Oneonta Boys and Girls Club
Marks New Chapter, New Leadership
By Ian Kenyon
In November 1970, 8-year-old Robert Escher dropped by the Oneonta Boys Club and became a member. Fifty-two years later he has stepped back through the door of the now Oneonta Boys and Girls Club—as the new Executive Director. Earlier this month, the Oneonta Boys and Girls Club announced Escher would lead the organization, now in its 75th year of operation. Growing up in Oneonta, the club remains at the center of Escher’s childhood memories:
“My brother Steve and I, along the Central Ave. boys, were at the club every night after supper and on Saturdays.
You name it, we did it—from every sport imaginable along with the wood shop, fitness activities, game room and who could ever forget the snack bar?”
The Oneonta Boys Club, founded in 1947 by professional boxer and Oneonta policeman Carl J. Delberta Sr., was a response to the area’s need for facilities where boys could get in good physical condition and avoid trouble on the streets. Providing opportunity for boys regardless of creed, color or cultural differences, the club found overwhelming support throughout Oneonta and in 1968 dedicated its original facility at 70 River Street in Oneonta. Membership grew from eight members to more than 500 and the club’s mission expanded to include serving as a center where boys could come to challenge their minds, express their individuality and creativity, and begin developing a strong sense of community and belonging. In the late 1990s, the club’s Board recognized their original facilities were no longer meeting the needs of ongoing demand and in 1998, following a two-year construction project, greatly enhanced club facilities—complete with brand-new facilities for girls. At this time, the club also recognized the service it could provide to girls, operating from that time forward as the Oneonta Boys and Girls Club.
Escher echoed the impact of this mission through his own experience.
“As a kid, sports were my life. I loved playing all sports and honestly it was where I gained a lot of self-esteem and confidence, which is exactly what our goal is here at the club.”
He added and underlined the value that athletic role models bring to a younger audience, himself included.
“Having sports heroes is the great part of being a kid and acting it out on the field or court. Growing up, we constantly emulated the way Roy White stood in the batter’s box or shooting jumpers just like Bob McAdoo. Thanks to our very own Mark May, I have been exposed to a wonderful group of very successful people that serve as an example and compass for me, in my life.”
Growing up in Oneonta and now taking the opportunity to return, Escher could not be more excited to reconnect with his hometown community.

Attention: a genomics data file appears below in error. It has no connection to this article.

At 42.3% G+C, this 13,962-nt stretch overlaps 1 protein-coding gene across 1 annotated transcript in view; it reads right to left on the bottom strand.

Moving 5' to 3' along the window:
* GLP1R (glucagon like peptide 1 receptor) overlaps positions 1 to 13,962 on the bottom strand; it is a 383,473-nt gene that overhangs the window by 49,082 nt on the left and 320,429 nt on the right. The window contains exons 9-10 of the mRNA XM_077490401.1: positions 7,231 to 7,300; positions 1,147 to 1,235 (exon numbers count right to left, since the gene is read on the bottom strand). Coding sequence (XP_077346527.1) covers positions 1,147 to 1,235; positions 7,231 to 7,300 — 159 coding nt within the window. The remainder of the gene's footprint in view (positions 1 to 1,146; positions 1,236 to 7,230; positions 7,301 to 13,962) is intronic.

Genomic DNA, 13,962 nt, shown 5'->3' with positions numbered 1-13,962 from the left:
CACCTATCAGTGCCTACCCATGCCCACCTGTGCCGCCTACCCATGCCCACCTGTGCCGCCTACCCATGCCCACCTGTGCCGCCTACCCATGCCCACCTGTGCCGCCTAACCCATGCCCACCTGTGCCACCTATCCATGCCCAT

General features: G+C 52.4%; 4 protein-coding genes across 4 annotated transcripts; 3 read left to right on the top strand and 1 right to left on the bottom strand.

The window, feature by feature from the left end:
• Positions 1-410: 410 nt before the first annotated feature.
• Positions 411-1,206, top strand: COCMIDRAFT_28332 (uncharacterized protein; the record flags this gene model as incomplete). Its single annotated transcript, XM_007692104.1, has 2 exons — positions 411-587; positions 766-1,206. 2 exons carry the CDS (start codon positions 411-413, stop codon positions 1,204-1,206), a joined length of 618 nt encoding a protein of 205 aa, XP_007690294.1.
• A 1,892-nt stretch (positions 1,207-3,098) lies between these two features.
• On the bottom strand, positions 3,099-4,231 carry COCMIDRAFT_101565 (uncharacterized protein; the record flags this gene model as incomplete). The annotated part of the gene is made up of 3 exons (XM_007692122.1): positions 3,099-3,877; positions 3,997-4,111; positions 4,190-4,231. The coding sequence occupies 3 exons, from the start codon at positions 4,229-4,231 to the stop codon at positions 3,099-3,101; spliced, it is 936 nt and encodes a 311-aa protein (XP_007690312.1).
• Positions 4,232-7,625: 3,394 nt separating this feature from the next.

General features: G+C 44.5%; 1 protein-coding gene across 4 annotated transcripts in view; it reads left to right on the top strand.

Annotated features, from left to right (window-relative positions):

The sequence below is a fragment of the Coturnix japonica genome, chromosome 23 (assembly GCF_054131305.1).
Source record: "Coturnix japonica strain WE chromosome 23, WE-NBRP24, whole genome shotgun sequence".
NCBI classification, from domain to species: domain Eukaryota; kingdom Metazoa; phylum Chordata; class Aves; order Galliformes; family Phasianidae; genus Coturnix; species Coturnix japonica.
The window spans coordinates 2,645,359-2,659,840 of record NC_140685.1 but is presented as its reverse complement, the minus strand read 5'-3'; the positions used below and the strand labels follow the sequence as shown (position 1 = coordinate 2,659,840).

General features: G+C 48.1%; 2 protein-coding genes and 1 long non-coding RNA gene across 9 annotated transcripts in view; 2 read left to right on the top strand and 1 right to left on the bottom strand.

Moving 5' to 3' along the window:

“I always loved coming back home to Oneonta. I love the memories growing up in this community and could not be more grateful to have grown up here. I love the geography of our area, it’s truly beautiful. We’re a close-knit community, it’s so nice to wave or honk to several people no matter where you go. We have a lot going on for us within such a small community.”
Escher has previous professional experience in the region, including with the Oneonta Family YMCA and Catskill Area Hospice and Palliative Care, now Helios Care.
Looking beyond the first week at the club, Escher plans to learn as much as possible about the organization—with plenty of opportunity, as the club operates from September through July, six days a week during boys’ and girls’ leisure hours. The club continues to offer a variety of programs including basketball, archery, wrestling, fitness, arts and crafts, cooking, and yoga. During the month of July, there are a variety of day camps from which to choose. Routinely scheduled are additional educational outdoor trips that include fishing, canoeing, camping and hiking.
Escher emphasized, “The priority now is to immerse myself in the club, which has been a great experience in my first five days. Moving forward, I truly believe that all the right answers will come that will help the kids we are privileged to serve.”
Escher and his team are similarly looking outward as much as they are looking inward—citing an eagerness to learn from other ideas from organizations around the country, including what has worked and what has not. The goal remains the same, as Escher points out.
“I’m exploring which piece here or there that we can incorporate at our Club to make it even better for the kids,” he said.
With a lot of work ahead and articulating his own strategy for the club’s future, Escher welcomed the community’s input on the beloved organization, adding, “We’re here to listen to how we can add value to the community.”
When asked about the club’s legacy and what he wants his contribution to the organization to ultimately be, Escher responded, “The only mark I want to leave is on the kids, one of self-confidence that they deserve and can be anything they want to drink…”